How important is Calcium and strong bones and what is the missing link?
Are you worried that your bones aren’t as strong as they can be?
Are you concerned about getting Osteoporosis or Osteoarthritis?
Let’s start with the basics here, what is Osteoporosis?
In simple terms, Osteoporosis is a disease that causes bones to weaken
to the point where they can break easily. This one is a sneaky disease
because it can sneak up on you and you may not notice until you break a
bone. After our mid 30's, this balance is shifted and we begin to gradually
lose more bone than we replace.
What is Osteoarthritis?
Osteoarthritis is a disease of the joints. Aging typically causes some
damage to the cartilage and I would also argue posture and poor body
mechanics too. As your cartilage gets thinner, the underlying bone gets
injured. This can cause pain, limited movement and stiffness of the
joints, which is the most common.
At least 1 in 3 women and 1 in 5 men will break a bone due
to osteoporosis in their lifetime (Canadian facts)
Fragility fractures represent 80% of all fractures in menopausal
women over the age of 50
Fractures from osteoporosis are more common than heart attack,
stroke and breast cancer combined
What’s one thing you can do right now to lessen your chances of getting
Osteoarthritis? EXERCISE. C’mon you knew I was going to say that one right?
Working with a trained health professional is key here because just any exercise
isn’t the right exercise and you want to really focus on strengthening the right
areas of your body properly.
Although Exercise is important so is the foundation of the bones themselves.
You may have heard me talk about the importance of Magnesium before but when
it comes to the health of your bones it’s pretty darn important.
Although you can get some magnesium from food, the majority of us do not meet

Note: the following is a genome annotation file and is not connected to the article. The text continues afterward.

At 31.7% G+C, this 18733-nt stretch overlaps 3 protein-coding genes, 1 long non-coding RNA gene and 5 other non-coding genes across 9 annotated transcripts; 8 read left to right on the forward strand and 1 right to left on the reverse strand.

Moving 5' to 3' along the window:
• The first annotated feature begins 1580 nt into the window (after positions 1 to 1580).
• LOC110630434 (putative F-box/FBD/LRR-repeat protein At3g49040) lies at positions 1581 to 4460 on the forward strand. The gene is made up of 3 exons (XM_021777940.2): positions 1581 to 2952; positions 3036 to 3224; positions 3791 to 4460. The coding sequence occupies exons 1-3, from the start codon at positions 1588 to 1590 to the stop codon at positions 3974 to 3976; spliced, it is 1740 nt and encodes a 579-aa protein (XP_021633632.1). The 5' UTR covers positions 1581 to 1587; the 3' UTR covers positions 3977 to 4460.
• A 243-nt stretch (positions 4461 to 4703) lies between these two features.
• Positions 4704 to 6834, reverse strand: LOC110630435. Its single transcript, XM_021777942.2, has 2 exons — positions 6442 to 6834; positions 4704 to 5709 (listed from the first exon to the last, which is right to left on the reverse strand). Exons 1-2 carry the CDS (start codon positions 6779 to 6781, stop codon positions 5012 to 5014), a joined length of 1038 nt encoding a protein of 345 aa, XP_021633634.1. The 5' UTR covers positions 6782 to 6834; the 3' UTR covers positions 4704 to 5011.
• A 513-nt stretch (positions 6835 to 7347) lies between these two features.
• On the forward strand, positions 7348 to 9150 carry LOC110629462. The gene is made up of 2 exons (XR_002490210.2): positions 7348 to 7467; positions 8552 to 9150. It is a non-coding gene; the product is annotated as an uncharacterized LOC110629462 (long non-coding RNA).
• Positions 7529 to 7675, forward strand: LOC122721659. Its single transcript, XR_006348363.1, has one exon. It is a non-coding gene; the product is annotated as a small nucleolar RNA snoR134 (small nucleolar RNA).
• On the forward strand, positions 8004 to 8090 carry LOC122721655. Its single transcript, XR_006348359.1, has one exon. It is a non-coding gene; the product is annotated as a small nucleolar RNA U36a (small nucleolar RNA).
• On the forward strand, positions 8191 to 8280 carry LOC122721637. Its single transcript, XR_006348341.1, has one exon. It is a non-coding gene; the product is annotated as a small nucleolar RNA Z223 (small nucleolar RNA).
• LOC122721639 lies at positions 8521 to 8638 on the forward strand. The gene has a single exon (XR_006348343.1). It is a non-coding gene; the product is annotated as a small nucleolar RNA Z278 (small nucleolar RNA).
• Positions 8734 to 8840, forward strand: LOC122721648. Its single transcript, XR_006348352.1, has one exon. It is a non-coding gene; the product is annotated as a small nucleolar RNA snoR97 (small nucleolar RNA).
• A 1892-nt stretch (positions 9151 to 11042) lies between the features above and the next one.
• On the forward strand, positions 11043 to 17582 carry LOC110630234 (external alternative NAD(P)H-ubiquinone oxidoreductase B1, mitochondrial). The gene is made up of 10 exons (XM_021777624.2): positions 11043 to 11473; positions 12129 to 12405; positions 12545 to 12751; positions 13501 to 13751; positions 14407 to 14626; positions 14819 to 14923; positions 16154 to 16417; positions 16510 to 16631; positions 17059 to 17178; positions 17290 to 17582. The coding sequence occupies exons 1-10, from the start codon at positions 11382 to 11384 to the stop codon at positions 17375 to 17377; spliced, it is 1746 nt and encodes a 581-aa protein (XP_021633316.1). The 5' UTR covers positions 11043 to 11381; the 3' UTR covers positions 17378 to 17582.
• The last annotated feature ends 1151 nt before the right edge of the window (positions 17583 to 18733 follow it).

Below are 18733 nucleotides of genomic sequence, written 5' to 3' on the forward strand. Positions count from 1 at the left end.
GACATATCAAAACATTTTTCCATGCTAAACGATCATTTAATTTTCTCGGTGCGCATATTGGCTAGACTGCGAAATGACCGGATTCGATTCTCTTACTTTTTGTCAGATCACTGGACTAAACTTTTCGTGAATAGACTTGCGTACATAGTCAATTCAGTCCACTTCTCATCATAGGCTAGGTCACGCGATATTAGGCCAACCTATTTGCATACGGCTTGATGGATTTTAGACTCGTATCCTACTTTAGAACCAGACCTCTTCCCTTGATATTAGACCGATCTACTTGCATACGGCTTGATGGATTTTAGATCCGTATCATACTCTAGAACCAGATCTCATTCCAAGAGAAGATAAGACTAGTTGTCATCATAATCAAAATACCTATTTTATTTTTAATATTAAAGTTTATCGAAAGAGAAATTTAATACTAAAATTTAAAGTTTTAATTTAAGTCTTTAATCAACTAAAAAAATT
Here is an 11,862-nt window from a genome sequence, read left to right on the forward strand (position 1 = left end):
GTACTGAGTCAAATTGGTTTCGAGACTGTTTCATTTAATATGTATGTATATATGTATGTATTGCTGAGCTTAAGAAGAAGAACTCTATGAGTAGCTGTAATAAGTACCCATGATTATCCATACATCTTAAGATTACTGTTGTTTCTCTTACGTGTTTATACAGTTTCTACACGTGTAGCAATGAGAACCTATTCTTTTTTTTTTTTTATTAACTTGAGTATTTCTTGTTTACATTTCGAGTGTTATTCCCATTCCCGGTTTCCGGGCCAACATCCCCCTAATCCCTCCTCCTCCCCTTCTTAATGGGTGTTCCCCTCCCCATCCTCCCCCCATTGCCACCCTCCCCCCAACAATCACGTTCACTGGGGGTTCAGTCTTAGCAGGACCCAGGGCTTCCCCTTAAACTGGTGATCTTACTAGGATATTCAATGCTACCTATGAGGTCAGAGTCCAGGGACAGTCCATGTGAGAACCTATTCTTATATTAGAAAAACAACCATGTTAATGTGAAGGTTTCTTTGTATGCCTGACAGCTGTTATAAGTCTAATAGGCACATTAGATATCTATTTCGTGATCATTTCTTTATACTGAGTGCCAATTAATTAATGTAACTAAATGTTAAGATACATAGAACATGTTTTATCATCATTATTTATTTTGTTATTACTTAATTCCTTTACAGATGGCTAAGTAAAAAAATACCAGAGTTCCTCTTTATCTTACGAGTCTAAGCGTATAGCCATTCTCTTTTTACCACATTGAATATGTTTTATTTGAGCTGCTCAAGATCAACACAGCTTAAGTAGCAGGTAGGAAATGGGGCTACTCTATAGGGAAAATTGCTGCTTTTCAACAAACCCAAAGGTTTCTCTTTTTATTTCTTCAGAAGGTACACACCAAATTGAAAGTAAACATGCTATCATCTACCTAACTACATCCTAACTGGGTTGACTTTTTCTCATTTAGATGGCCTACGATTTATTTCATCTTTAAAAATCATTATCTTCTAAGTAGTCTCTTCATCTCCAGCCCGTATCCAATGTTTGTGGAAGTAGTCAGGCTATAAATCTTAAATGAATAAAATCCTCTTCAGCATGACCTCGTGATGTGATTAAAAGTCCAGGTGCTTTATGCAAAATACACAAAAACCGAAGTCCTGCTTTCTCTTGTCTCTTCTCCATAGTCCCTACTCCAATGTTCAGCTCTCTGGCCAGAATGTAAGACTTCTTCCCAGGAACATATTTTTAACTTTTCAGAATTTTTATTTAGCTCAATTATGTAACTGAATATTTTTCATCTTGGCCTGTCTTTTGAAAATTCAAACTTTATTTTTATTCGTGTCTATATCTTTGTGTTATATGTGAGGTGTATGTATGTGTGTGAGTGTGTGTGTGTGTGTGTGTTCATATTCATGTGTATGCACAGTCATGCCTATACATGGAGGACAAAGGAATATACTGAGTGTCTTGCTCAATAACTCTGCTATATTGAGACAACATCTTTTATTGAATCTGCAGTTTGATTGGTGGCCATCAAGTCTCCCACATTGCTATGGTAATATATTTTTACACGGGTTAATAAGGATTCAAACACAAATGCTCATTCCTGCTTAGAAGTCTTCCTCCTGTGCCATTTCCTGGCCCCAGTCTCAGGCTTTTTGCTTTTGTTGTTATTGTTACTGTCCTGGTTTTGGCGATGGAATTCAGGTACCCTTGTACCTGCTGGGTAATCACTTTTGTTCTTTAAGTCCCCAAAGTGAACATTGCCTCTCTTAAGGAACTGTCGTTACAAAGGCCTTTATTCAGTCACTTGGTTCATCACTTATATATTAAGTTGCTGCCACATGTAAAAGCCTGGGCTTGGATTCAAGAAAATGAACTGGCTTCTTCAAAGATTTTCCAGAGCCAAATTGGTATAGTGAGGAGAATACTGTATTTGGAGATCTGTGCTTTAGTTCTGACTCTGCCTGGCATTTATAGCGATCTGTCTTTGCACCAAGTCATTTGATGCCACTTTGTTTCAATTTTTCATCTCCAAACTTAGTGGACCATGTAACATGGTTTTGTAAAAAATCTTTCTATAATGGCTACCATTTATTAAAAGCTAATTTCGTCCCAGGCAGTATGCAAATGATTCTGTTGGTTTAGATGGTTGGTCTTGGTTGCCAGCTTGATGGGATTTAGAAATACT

the basic minimum or recommended daily intake requirements. Magnesium
deficiency can cause a whole gamut of health concerns.
Now when it comes to Calcium we have been told a lot of different things. I want
to provide you with some straight up facts about Calcium and how to keep your
bones good and strong as you get older.
One of the most common marketing techniques to sell your food as healthy is
promoting its calcium content.
Yes, calcium is very important for our health it is the main component of our
bones, but that’s pretty much the only part of the story we’ve been told…
Did you know our body only absorbs about half of the calcium we ingest? That’s
right, only half.
Calcium is the main component of our bones, but it is not the only one. Bones
with just calcium are weak and actually very fragile.
A healthy bone structure and the absorption of calcium depend on an element
that not many people are talking about and that is:
Magnesium is a co-factor for the enzymes that convert the calcium we get
through food into one that our body can assimilate and make it a part of our body
Without magnesium (as well as vitamin D, which is really important too), all the
calcium we consume will leave our body and not stay and do the work we need it
A whopping 60% of the magnesium in our body is stored in our bones.
To make a simple reference for you, imagine calcium being the bricks that
construct the bones and magnesium being the cement.
Calcium is the “bulk” that composes most of the bone cells, but magnesium is
what makes them strong and durable.
Hopefully that helps give you a big picture of the importance of calcium and
Magnesium in bone health.
If you don’t have any magnesium or Vitamin D on hand pick some up in our store
today and you’ll have it shipped to you within a few days.
When it comes to Magnesium there are two types you can purchase,
Magnesium Citrate and Magnesium Glycinate.
Knowing the difference is important so you can help manage your Parkinson’s
symptoms that much better.
Magnesium Citrate- is most helpful for constipation
Magnesium Glycinate- most helpful for anxiety, calming effect(helpful for sleep),
chronic stress and inflammatory conditions.
Our bones deserve some love too! Don’t forget to take good care of them.